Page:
Ethosuccimide has been used since 1958 to treat convulsions. Three cases of lupus-like syndrome without renal involvement have been reported involving this drug.1,2,3 We describe a child in whom the nephrotic syndrome developed with hypocomplementemia, thrombocytopenia, and a positive Coombs' test in association with the administration of ethosuccimide and chlorazepate dipotassium.
Report of a Case.—A six-year-old American-born Chinese girl was hospitalized after three days of periorbital edema, anorexia, vomiting, and general malaise. She had minor motor seizures for four years and at the time of admission was receiving ethosuccimide, 1,250 mg/day for 15 months and chlorazepate dipotassium, 15 mg/day for two weeks. Three weeks prior to admission diphenylhydantoin therapy, 150 mg/day, had been discontinued after one year.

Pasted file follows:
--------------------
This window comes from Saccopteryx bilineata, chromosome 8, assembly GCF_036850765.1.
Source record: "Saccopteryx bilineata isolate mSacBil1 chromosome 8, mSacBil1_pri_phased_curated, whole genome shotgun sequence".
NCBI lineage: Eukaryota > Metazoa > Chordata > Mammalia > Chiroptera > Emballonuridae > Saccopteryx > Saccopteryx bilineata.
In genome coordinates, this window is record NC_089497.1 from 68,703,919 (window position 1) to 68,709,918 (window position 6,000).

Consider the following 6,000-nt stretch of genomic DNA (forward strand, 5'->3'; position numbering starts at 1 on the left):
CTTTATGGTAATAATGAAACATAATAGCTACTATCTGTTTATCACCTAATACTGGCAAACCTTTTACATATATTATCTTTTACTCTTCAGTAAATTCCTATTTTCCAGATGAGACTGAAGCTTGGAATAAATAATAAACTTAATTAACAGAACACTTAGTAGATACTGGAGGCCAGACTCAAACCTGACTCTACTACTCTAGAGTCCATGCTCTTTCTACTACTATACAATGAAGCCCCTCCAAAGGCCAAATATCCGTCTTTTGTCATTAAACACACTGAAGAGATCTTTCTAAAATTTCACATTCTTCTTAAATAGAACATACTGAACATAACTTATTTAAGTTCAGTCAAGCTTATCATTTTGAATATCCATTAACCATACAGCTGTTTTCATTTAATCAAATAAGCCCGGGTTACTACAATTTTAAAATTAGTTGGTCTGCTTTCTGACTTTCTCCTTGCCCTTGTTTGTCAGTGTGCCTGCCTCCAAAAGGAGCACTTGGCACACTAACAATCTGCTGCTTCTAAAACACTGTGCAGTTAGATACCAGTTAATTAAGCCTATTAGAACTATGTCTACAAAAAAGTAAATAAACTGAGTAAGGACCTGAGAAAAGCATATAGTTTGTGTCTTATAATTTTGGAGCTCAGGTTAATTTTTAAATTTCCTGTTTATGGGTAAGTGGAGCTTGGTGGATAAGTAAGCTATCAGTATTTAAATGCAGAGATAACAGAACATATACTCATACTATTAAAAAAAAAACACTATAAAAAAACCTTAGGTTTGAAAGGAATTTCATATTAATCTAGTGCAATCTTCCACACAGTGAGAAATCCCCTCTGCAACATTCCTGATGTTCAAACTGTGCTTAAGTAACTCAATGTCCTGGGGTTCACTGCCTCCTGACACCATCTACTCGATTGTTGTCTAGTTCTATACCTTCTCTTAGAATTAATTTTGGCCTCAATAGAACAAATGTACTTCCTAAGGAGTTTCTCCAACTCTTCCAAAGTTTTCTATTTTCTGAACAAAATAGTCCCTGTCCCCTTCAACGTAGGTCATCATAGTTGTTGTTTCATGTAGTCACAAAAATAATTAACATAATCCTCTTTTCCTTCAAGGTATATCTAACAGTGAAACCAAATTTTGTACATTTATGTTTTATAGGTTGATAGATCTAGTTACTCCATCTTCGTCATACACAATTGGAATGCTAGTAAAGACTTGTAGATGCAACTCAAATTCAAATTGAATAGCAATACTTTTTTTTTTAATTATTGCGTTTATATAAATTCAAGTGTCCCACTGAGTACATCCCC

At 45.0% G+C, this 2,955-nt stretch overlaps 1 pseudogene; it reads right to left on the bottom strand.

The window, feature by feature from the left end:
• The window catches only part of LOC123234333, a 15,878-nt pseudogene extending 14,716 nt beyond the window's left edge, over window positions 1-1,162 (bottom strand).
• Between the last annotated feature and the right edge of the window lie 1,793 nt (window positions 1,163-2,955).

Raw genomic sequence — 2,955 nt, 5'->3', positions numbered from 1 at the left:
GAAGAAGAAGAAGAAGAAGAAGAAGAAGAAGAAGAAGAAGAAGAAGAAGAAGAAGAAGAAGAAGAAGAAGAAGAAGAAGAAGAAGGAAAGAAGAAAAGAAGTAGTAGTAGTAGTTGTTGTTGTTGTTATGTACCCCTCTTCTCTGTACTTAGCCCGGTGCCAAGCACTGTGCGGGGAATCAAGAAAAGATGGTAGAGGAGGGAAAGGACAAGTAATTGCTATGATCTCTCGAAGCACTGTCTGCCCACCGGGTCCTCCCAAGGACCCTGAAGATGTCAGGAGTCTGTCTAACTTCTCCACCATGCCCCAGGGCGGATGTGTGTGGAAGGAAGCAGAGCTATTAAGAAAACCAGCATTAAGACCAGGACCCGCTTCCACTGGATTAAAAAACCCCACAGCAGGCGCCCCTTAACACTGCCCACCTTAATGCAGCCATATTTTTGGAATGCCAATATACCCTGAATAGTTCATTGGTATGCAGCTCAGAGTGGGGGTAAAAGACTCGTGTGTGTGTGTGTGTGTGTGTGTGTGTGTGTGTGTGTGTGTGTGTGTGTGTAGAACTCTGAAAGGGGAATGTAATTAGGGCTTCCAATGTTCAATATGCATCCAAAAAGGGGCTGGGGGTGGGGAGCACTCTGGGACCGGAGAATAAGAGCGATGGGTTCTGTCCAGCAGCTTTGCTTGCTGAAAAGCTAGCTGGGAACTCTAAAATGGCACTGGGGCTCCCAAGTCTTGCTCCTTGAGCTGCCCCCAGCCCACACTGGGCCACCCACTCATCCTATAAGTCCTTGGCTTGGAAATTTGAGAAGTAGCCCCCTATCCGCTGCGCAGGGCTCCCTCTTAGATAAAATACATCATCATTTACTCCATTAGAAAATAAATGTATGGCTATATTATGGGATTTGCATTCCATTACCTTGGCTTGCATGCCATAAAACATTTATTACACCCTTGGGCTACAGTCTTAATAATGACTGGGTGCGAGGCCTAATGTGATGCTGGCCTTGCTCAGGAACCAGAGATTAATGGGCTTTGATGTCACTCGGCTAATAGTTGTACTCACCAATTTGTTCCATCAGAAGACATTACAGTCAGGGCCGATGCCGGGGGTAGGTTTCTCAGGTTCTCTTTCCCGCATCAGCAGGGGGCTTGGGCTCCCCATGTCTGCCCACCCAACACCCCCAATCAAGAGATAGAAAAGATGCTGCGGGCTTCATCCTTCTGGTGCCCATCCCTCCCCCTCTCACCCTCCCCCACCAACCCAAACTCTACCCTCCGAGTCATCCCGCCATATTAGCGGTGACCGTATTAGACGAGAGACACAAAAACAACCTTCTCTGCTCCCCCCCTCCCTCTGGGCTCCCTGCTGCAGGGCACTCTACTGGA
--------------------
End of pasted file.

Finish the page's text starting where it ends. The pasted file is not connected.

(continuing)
On admission vital signs were normal. She had proteinuria (4 +) (9.7 gm protein/24 hours), centrifuged urine showed six to seven WBCs, few RBCs and occasional granular casts per high powered field. Hemoglobin
SILVERMAN SH, GRIBETZ D, RAUSEN AR. Nephrotic Syndrome Associated With Ethosuccimide. Am J Dis Child. 1978;132(1):99. doi:10.1001/archpedi.1978.02120260101027
Coronavirus Resource Center
Customize your JAMA Network experience by selecting one or more topics from the list below.
Create a personal account or sign in to: